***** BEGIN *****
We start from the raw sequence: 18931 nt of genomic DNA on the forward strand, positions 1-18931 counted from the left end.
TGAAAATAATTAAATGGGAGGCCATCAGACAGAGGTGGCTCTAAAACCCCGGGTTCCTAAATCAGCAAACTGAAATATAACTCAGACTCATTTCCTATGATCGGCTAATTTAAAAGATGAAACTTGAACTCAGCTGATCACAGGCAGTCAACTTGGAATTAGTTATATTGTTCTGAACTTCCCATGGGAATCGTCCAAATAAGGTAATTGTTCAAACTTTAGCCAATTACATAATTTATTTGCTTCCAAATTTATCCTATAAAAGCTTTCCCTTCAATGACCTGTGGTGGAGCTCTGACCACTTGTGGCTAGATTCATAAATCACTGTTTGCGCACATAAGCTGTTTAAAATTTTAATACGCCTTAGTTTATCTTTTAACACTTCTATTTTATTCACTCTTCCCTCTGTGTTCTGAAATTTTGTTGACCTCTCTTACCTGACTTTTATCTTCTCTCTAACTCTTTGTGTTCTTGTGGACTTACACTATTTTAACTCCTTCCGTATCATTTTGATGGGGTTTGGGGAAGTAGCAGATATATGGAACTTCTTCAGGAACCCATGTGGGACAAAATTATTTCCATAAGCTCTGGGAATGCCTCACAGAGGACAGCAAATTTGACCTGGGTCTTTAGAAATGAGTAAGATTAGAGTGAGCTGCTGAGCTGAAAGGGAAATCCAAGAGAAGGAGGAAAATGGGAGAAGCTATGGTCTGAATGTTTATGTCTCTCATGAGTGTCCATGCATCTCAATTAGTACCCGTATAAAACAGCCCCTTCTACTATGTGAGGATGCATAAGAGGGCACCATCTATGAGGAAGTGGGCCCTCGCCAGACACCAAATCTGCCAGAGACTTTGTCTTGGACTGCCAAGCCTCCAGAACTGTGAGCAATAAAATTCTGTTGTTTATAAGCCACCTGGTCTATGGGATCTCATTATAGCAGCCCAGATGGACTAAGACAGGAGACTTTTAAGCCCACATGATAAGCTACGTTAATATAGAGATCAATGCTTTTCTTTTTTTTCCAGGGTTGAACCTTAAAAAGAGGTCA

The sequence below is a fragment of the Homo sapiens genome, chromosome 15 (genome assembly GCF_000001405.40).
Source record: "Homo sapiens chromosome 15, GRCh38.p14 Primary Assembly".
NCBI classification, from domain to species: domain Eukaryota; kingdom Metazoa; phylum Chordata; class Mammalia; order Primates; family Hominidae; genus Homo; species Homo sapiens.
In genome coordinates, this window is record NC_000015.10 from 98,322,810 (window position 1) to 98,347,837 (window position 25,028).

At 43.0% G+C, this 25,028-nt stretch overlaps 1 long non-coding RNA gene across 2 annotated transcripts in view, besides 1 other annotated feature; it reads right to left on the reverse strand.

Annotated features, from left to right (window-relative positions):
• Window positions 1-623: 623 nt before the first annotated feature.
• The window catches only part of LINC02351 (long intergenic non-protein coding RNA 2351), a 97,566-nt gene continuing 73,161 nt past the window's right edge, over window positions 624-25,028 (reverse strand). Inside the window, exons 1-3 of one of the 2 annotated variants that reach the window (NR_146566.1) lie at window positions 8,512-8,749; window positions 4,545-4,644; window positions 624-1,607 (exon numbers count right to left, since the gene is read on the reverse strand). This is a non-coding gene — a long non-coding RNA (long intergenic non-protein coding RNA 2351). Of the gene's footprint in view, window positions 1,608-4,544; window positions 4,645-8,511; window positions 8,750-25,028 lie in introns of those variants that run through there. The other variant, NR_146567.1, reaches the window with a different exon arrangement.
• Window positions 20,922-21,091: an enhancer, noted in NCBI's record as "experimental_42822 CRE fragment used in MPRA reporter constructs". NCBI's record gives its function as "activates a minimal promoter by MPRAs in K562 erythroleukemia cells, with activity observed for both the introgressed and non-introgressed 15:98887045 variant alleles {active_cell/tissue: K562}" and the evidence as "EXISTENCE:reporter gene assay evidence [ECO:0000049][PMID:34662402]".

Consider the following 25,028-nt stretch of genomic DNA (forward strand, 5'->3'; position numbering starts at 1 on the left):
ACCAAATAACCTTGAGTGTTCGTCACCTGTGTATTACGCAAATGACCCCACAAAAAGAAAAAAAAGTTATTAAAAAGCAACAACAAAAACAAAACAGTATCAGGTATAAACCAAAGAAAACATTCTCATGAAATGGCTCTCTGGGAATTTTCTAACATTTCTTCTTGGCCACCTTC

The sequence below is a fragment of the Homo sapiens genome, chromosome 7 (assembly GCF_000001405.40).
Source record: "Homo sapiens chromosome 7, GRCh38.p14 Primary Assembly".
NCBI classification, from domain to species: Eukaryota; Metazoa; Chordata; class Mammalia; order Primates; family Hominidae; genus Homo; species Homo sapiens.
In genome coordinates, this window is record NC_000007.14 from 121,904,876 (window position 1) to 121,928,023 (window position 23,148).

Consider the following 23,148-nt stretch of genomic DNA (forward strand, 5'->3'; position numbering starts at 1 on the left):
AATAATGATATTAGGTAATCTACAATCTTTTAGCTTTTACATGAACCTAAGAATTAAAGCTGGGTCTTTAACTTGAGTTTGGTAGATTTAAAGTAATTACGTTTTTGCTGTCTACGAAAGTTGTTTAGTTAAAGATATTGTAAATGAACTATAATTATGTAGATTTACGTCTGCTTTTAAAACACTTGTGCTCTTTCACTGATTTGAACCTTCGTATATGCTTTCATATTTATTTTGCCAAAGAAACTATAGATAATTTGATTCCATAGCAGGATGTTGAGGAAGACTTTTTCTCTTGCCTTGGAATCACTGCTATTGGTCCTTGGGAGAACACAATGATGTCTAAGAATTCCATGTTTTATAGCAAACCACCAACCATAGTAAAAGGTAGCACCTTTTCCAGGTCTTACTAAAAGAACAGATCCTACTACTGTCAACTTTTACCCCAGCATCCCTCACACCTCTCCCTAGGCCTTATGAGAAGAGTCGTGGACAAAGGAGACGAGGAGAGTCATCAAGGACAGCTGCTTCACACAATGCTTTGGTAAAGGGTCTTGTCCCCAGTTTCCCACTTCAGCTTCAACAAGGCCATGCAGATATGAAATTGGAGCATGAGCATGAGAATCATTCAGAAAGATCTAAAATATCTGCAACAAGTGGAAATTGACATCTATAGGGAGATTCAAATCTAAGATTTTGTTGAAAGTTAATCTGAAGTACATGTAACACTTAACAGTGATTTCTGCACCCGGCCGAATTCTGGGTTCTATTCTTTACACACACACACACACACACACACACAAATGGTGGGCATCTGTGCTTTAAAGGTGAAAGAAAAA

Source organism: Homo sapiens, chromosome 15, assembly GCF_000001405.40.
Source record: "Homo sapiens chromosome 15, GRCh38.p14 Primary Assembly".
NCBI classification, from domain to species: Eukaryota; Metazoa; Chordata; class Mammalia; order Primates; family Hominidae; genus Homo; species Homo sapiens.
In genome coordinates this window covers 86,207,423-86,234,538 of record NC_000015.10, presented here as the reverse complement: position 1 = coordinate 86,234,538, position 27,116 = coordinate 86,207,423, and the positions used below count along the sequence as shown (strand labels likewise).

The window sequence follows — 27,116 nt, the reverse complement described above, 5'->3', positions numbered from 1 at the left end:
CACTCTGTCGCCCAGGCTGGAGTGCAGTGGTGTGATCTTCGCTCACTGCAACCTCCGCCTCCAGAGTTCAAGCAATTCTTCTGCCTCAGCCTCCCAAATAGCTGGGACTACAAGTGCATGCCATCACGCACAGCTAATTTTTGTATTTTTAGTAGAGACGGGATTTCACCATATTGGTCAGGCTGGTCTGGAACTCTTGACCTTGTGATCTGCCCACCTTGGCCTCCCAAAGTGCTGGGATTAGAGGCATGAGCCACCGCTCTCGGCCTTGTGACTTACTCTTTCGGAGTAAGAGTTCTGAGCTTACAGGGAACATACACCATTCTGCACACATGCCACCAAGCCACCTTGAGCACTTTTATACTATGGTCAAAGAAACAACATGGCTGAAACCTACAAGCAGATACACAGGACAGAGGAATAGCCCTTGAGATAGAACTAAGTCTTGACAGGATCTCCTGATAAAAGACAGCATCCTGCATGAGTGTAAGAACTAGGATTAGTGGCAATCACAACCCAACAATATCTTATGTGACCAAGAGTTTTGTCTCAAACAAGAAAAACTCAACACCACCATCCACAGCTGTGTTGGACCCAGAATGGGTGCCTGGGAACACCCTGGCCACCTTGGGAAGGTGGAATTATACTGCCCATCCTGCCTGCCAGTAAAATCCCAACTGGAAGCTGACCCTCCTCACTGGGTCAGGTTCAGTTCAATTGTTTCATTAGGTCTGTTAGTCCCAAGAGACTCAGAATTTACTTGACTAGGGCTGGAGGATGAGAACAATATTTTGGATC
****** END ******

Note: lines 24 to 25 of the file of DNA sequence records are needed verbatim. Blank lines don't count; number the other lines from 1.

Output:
The window sequence follows — 27,116 nt, the reverse complement described above, 5'->3', positions numbered from 1 at the left end:
CACTCTGTCGCCCAGGCTGGAGTGCAGTGGTGTGATCTTCGCTCACTGCAACCTCCGCCTCCAGAGTTCAAGCAATTCTTCTGCCTCAGCCTCCCAAATAGCTGGGACTACAAGTGCATGCCATCACGCACAGCTAATTTTTGTATTTTTAGTAGAGACGGGATTTCACCATATTGGTCAGGCTGGTCTGGAACTCTTGACCTTGTGATCTGCCCACCTTGGCCTCCCAAAGTGCTGGGATTAGAGGCATGAGCCACCGCTCTCGGCCTTGTGACTTACTCTTTCGGAGTAAGAGTTCTGAGCTTACAGGGAACATACACCATTCTGCACACATGCCACCAAGCCACCTTGAGCACTTTTATACTATGGTCAAAGAAACAACATGGCTGAAACCTACAAGCAGATACACAGGACAGAGGAATAGCCCTTGAGATAGAACTAAGTCTTGACAGGATCTCCTGATAAAAGACAGCATCCTGCATGAGTGTAAGAACTAGGATTAGTGGCAATCACAACCCAACAATATCTTATGTGACCAAGAGTTTTGTCTCAAACAAGAAAAACTCAACACCACCATCCACAGCTGTGTTGGACCCAGAATGGGTGCCTGGGAACACCCTGGCCACCTTGGGAAGGTGGAATTATACTGCCCATCCTGCCTGCCAGTAAAATCCCAACTGGAAGCTGACCCTCCTCACTGGGTCAGGTTCAGTTCAATTGTTTCATTAGGTCTGTTAGTCCCAAGAGACTCAGAATTTACTTGACTAGGGCTGGAGGATGAGAACAATATTTTGGATC